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    Entries in Mesembria (1)


    Site (more or less) complete, research ditto - full steam ahead

    I've taken a couple hours out of my writing time to get the design and structure of this site into a somewhat improved form. It'll continue to be a simple, bare-bones site, but with luck the initial construction will hold for a while now. I'll focus more on updates through the Blog page, and trying to add some links to sites that have proven especially useful in my research.

    I've completed the bulk of the background research on Amaline at this point, a bit ahead of schedule. There will continue to be a significant amount of work to do to cross-check dates and places, as well as to flesh out period details - everything from what kind of drawing materials and media were used in the early 8th century, to dress and diet, to the location and condition of road networks through Asia Minor, Syria, and Palestine. I'm sure that kind of targeted fact-finding - or, where facts are hard to find, informed speculation - will continue throughout the writing of the first draft and even well into the editing process. But I feel good about where my research stands at this point.

    This weekend, in the midst of a family ski vacation in Sunriver, I took the time to revisit my outline and bring it up to date with the latest migrations in my mental concept of the book. Again, this is an ongoing iterative process. Research a bit, write a bit, restructure - rinse and repeat. Short of having a novel spring fully formed from my head, I'm not sure how it could be less messy, though I continue to hope for a way to download my imagination via USB cable into a thought transcription program. If anyone knows of such a thing, I'd love to hear about it.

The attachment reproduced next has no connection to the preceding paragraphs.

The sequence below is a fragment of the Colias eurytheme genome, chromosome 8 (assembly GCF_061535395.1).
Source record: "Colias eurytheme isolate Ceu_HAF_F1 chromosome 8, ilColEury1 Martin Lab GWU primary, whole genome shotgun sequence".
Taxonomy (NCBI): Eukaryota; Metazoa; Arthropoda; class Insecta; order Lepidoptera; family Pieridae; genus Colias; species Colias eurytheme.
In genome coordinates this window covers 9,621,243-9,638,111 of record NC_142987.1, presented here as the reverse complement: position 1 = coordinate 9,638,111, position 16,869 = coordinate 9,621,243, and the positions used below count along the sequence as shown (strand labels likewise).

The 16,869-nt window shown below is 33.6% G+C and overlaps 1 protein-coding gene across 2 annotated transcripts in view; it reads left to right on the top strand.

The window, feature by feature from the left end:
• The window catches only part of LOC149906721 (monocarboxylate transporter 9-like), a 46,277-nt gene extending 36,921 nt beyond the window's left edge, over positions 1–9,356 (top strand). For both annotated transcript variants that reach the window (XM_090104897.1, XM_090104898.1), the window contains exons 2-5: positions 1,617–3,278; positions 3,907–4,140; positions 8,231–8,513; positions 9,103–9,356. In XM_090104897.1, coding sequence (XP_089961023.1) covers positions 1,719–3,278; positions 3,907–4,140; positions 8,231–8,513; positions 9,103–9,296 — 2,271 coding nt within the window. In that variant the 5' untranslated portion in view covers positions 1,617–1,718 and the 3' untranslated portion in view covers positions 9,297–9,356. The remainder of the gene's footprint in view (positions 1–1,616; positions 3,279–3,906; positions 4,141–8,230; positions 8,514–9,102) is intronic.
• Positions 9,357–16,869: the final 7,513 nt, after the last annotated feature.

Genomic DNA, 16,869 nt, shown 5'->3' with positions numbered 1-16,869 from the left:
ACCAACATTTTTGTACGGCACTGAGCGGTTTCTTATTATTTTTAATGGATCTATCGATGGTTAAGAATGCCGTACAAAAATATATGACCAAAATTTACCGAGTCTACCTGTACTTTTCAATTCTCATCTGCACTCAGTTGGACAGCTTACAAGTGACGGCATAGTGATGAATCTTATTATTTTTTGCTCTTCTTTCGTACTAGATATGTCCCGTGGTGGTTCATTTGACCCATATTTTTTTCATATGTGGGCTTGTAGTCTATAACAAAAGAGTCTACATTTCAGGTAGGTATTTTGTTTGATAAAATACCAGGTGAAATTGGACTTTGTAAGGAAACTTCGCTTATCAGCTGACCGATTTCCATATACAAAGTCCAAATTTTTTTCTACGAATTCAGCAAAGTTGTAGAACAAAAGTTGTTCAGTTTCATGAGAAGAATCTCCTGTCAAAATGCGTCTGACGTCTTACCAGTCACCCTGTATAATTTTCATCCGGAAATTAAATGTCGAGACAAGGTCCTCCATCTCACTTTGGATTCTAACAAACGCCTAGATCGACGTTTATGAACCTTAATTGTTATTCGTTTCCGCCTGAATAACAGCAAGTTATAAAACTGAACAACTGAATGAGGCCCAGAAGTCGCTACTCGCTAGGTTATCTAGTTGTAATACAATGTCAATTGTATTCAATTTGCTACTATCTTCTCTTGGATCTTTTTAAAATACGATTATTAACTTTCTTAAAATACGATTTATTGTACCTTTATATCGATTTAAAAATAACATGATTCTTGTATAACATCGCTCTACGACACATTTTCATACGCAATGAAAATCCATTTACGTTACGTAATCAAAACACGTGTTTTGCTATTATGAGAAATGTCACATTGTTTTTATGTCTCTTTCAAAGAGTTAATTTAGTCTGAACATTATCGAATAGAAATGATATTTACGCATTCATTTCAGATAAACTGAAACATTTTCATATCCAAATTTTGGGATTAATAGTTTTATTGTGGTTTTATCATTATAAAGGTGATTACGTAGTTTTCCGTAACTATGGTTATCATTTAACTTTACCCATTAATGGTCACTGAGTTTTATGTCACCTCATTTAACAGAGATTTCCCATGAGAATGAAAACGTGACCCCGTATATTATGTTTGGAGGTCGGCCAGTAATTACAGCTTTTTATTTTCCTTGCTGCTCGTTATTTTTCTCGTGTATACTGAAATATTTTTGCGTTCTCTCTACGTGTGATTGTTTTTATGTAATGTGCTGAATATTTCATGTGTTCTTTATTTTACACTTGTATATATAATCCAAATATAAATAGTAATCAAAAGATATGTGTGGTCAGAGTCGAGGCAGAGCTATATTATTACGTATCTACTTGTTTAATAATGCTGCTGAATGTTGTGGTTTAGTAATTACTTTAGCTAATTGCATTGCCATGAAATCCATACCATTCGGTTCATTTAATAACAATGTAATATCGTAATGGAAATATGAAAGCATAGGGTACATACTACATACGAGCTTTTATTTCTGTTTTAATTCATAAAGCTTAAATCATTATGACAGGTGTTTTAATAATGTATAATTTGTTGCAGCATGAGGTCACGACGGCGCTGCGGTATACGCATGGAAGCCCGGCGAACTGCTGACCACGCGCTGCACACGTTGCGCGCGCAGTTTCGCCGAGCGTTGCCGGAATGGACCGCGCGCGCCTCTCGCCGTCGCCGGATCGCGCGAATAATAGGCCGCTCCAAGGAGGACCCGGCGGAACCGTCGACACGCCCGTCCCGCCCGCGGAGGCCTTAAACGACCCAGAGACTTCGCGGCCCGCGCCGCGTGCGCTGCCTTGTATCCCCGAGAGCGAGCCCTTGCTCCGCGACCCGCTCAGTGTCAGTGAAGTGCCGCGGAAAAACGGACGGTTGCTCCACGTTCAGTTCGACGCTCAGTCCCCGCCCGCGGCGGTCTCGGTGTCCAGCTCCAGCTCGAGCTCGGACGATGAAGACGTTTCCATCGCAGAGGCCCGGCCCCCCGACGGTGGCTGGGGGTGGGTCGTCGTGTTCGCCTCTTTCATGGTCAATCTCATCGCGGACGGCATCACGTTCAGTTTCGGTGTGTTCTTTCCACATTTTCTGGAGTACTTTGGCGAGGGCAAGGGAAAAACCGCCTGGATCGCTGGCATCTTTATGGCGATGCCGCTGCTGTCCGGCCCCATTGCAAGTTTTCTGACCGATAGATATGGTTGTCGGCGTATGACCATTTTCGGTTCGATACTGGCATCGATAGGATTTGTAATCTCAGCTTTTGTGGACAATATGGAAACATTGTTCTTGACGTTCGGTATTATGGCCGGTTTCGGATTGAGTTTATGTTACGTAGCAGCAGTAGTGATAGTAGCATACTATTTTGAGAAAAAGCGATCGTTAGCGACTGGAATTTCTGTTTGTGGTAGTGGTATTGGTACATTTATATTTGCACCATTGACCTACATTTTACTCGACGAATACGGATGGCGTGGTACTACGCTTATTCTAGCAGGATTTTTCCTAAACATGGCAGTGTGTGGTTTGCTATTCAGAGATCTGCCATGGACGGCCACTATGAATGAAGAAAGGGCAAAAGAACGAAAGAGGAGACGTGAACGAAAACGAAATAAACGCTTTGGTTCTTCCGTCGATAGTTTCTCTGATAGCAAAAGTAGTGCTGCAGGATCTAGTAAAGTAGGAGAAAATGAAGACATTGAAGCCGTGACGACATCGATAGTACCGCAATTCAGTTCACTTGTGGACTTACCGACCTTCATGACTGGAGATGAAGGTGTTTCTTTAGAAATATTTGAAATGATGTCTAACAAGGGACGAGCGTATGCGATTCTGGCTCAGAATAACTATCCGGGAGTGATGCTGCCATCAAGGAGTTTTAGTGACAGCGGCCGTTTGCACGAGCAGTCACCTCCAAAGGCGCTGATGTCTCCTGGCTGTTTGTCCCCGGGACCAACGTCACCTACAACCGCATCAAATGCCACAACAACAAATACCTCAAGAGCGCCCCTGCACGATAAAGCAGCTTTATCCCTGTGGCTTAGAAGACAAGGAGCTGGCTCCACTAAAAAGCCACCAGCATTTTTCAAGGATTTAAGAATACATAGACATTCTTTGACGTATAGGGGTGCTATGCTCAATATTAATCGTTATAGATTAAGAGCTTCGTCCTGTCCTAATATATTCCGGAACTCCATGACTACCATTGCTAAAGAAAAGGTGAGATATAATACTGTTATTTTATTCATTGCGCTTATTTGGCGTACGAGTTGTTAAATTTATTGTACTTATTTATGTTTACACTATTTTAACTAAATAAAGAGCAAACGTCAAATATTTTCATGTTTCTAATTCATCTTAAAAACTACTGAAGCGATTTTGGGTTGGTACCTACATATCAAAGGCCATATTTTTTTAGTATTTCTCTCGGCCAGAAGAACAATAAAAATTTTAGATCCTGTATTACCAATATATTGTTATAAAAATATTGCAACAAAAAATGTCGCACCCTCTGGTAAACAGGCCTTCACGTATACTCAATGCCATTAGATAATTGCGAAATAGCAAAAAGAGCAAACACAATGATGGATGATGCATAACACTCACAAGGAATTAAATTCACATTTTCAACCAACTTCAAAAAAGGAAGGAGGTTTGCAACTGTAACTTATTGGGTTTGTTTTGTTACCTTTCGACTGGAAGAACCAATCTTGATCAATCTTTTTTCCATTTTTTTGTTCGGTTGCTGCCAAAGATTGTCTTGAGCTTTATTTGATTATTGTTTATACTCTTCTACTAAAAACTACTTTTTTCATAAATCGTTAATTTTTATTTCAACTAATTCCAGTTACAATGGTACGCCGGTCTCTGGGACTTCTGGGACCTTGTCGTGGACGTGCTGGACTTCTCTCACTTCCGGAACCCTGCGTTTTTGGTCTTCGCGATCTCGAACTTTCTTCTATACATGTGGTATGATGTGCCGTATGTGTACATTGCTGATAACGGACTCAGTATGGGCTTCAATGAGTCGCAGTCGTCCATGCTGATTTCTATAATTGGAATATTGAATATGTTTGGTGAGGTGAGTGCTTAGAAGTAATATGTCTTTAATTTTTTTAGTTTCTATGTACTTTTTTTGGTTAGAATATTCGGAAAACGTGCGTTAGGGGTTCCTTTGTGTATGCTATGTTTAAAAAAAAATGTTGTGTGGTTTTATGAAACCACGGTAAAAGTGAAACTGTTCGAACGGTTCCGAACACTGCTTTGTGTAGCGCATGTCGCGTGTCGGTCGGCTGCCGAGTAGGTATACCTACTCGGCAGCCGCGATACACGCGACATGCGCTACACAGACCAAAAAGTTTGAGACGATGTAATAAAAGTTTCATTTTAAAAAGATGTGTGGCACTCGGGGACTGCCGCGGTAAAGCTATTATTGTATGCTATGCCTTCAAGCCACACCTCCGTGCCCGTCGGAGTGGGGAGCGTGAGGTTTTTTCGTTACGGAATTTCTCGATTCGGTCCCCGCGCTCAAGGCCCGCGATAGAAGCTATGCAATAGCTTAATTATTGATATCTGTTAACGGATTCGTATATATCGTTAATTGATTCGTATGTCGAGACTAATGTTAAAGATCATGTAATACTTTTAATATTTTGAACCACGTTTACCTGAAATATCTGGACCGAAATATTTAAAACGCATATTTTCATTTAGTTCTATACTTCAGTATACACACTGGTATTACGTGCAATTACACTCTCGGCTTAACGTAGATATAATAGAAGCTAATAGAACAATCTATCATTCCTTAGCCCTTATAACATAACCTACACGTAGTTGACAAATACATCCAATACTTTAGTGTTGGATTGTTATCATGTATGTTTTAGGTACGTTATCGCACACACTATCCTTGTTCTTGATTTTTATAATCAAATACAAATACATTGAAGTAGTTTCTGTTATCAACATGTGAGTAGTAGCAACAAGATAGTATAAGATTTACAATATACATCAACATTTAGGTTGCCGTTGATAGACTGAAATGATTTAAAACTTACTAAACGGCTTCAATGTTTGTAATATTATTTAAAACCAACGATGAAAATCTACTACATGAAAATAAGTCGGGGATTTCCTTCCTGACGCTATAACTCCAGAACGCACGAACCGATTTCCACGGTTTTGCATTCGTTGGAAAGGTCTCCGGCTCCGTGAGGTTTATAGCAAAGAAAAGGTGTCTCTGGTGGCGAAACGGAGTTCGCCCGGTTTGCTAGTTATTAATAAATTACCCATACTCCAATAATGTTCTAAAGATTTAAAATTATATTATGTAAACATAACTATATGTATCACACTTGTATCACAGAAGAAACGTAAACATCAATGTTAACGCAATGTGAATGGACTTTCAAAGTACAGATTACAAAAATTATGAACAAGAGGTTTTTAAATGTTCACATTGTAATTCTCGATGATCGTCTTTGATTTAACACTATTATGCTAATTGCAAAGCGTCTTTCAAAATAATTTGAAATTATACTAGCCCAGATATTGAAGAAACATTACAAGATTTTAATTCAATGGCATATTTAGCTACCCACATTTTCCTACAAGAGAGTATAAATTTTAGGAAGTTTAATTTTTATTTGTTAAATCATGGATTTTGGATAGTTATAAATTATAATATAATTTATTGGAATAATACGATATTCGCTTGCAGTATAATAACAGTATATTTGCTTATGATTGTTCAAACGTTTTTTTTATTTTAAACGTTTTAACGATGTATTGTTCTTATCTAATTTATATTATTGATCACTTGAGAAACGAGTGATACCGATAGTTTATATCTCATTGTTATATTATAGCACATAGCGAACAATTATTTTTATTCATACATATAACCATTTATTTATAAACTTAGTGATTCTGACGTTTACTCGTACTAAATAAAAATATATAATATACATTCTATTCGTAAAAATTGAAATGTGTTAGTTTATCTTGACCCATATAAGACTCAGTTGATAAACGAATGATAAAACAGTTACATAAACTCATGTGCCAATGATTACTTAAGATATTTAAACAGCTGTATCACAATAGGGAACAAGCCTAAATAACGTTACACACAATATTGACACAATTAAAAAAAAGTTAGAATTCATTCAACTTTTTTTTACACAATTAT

I'm excited about where the project stands and where it's headed. Now it's largely a matter of begging, borrowing, or stealing the time to push forward on the writing.

    Current word count:  50,000, against a (very loose) target of 200,000 for the first draft. From there the manuscript will go through some surgical reduction to get it to its final, (relatively) svelte form.

    Thanks to Mitch Williamson for helping me track down sources on medieval Islamic shipbuilding and naval forces. Thanks also to Martin at the Museum Ancient Nessebar in Bulgaria for insight into the meeting between Leo III and Justinian II near that site, just before Justinian II's restoration and the beginning of his second reign. And finally, many thanks to Chris Lightfoot, Director of the Amorium Excavations Project (1993-2010), for his guidance in tracking down material about Leo's presence in and around Amorium in 715 and 716 A.D., as well as the nature and status of the city at that time.